I found out something beautiful a month or so ago. Something so brilliant, so satisfying, so dazzlingly perfect that I gasped, stared at the book, re-read the passage again a few times and then held it away from me - and then texted a few people to tell them how happy I was.
It was about dark matter.
It's also a book that I'm reviewing for Astronomy Now, so I won't be tell you too much about it or reproduce what's in my review. It's called Horizons of Cosmology and it's by Joseph Silk, once a colleague of ZookeeperKevin. It's about galaxies, star life, dark matter, dark energy, the acceleration of the expansion of the Universe - and the study of all this and the way humans look at astronomy. I think the most interesting human point Silk makes is that discoveries are generally made by doing something new with an existing set of data, rather than thinking up a theory and then trying to derive it.
That's actually very significant for science in the public too. Alternative medicines such as homeopathy and chiropractic were born of rather random ideas which then try to get data to fit them. And although I guess much astrology has a basis in "when the Pleiades are so high in the sky, then it's the best time to plant your grain", statements such as "when Jupiter comes near the Moon from the Earth's perspective it isn't the best time to annoy your lover" are certainly based on ideas rather than concrete evidence.
Yes, of course ideas are a good thing. But they're not the only thing - not when it comes to science, and probably not when it comes to most other things.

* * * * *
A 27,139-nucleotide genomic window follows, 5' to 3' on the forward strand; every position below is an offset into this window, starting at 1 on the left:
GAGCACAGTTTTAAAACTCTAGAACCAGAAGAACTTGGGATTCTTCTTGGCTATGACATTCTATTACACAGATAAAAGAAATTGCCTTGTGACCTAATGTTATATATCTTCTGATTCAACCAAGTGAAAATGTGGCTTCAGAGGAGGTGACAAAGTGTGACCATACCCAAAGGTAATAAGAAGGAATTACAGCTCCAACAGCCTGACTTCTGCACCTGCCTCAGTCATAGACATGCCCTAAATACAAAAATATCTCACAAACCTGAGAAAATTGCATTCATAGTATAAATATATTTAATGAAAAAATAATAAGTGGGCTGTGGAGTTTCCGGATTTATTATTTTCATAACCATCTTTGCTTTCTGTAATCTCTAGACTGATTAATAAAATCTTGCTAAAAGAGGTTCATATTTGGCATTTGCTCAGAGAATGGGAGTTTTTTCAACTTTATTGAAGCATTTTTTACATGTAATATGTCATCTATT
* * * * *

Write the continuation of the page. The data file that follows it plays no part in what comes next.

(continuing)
The trouble with science in the public is that only the results (and usually only a small part of the results) are seen - not the method, and not the data. The Daily Mail, for instance, has just claimed that going to the toilet in the middle of the night will give you cancer. They certainly don't explain what the hell has led anyone to this idea. Sure, they might give you some guff about cell division and throw in a scary word or two, but what was going on? What experiments have been done? How have they organised the data and is it absolutely unbiased? And is it something for which it is seriously, statistically significantly worth making a change? When I was at school we had to write a hypothesis before our experiments, and then our results were supposed to match it. That's not science. Today the emphasis appears to be the ability to give reasons why there are "two sides" to issues such as vaccination and global warming. That's not science either.
Back to the dark beauty.
I've heard plenty of people voice the opinion that dark matter is a myth. They might have heard of MOND (modified Newtonian dynamics); they might just have a gut feeling that it sounds too unlikely or that some clever dick is over-complicating things; or they might be a bit too used to scientists sounding sure of themselves, so hearing "we don't know what Dark Matter is" comes as a bit of a cop-out (though it shouldn't - the most exciting science is the unknown). So I'll quickly summarise the evidence for dark matter's existence - although I should add we still can't be entirely and absolutely sure it even does!
The Solar System works perfectly for Newtonian dynamics. Planets nearest the Sun go round fastest. (Check out this gorgeous musical representation of how it works.) It's the same with a whirlpool or a tornado. So it should be the same with a galaxy. This one, for instance, NGC 4535:
You'd expect those stars on the very edge, the blue ones, to be going round far slower than the ones nearer the middle. Surprisingly, that isn't the case. Although of course they do take longer than the centre ones to complete the circuit, they still ought to fly straight out of the galaxy. They don't, because there's something else holding them there. It's the same with galaxy clusters. Zwicky examined the Coma Cluster to find the same effect. More evidence for there being more matter than we can see includes gravitational lensing and the rate of the Universe's expansion. To the best of my knowledge we haven't confirmed we've trapped any dark matter particles yet, but there are definitely experiments on the way and I believe one just might have succeeded.